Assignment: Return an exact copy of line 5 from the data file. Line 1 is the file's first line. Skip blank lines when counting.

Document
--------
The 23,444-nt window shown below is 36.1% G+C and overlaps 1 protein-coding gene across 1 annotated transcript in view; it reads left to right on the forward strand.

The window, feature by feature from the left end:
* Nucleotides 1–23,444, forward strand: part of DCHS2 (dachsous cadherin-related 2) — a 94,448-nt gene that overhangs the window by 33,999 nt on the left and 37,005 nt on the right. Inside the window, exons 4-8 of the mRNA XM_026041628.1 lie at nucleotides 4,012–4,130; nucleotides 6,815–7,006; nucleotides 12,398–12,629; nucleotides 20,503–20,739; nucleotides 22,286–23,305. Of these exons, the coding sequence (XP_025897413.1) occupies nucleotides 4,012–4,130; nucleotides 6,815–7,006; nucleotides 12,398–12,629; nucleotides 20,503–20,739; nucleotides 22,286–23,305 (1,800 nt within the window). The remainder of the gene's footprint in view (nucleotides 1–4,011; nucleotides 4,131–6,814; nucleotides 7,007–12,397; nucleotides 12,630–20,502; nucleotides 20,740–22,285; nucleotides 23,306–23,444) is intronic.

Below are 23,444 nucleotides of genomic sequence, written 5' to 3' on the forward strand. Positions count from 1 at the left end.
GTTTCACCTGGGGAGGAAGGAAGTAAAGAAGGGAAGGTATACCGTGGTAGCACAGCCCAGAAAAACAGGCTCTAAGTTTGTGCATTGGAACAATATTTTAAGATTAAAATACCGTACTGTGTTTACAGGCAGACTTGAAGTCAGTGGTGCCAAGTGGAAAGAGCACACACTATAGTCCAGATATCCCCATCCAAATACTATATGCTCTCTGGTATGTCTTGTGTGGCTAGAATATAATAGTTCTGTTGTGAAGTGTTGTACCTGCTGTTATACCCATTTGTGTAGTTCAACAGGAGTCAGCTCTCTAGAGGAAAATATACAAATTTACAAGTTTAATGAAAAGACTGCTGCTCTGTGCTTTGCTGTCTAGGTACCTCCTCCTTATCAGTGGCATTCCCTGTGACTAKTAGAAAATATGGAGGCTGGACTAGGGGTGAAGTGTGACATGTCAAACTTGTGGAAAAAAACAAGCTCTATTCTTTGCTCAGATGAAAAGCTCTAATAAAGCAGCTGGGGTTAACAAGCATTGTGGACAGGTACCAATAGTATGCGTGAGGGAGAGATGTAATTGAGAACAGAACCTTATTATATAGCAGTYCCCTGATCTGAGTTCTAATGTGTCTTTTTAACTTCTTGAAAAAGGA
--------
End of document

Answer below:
GTTTCACCTGGGGAGGAAGGAAGTAAAGAAGGGAAGGTATACCGTGGTAGCACAGCCCAGAAAAACAGGCTCTAAGTTTGTGCATTGGAACAATATTTTAAGATTAAAATACCGTACTGTGTTTACAGGCAGACTTGAAGTCAGTGGTGCCAAGTGGAAAGAGCACACACTATAGTCCAGATATCCCCATCCAAATACTATATGCTCTCTGGTATGTCTTGTGTGGCTAGAATATAATAGTTCTGTTGTGAAGTGTTGTACCTGCTGTTATACCCATTTGTGTAGTTCAACAGGAGTCAGCTCTCTAGAGGAAAATATACAAATTTACAAGTTTAATGAAAAGACTGCTGCTCTGTGCTTTGCTGTCTAGGTACCTCCTCCTTATCAGTGGCATTCCCTGTGACTAKTAGAAAATATGGAGGCTGGACTAGGGGTGAAGTGTGACATGTCAAACTTGTGGAAAAAAACAAGCTCTATTCTTTGCTCAGATGAAAAGCTCTAATAAAGCAGCTGGGGTTAACAAGCATTGTGGACAGGTACCAATAGTATGCGTGAGGGAGAGATGTAATTGAGAACAGAACCTTATTATATAGCAGTYCCCTGATCTGAGTTCTAATGTGTCTTTTTAACTTCTTGAAAAAGGA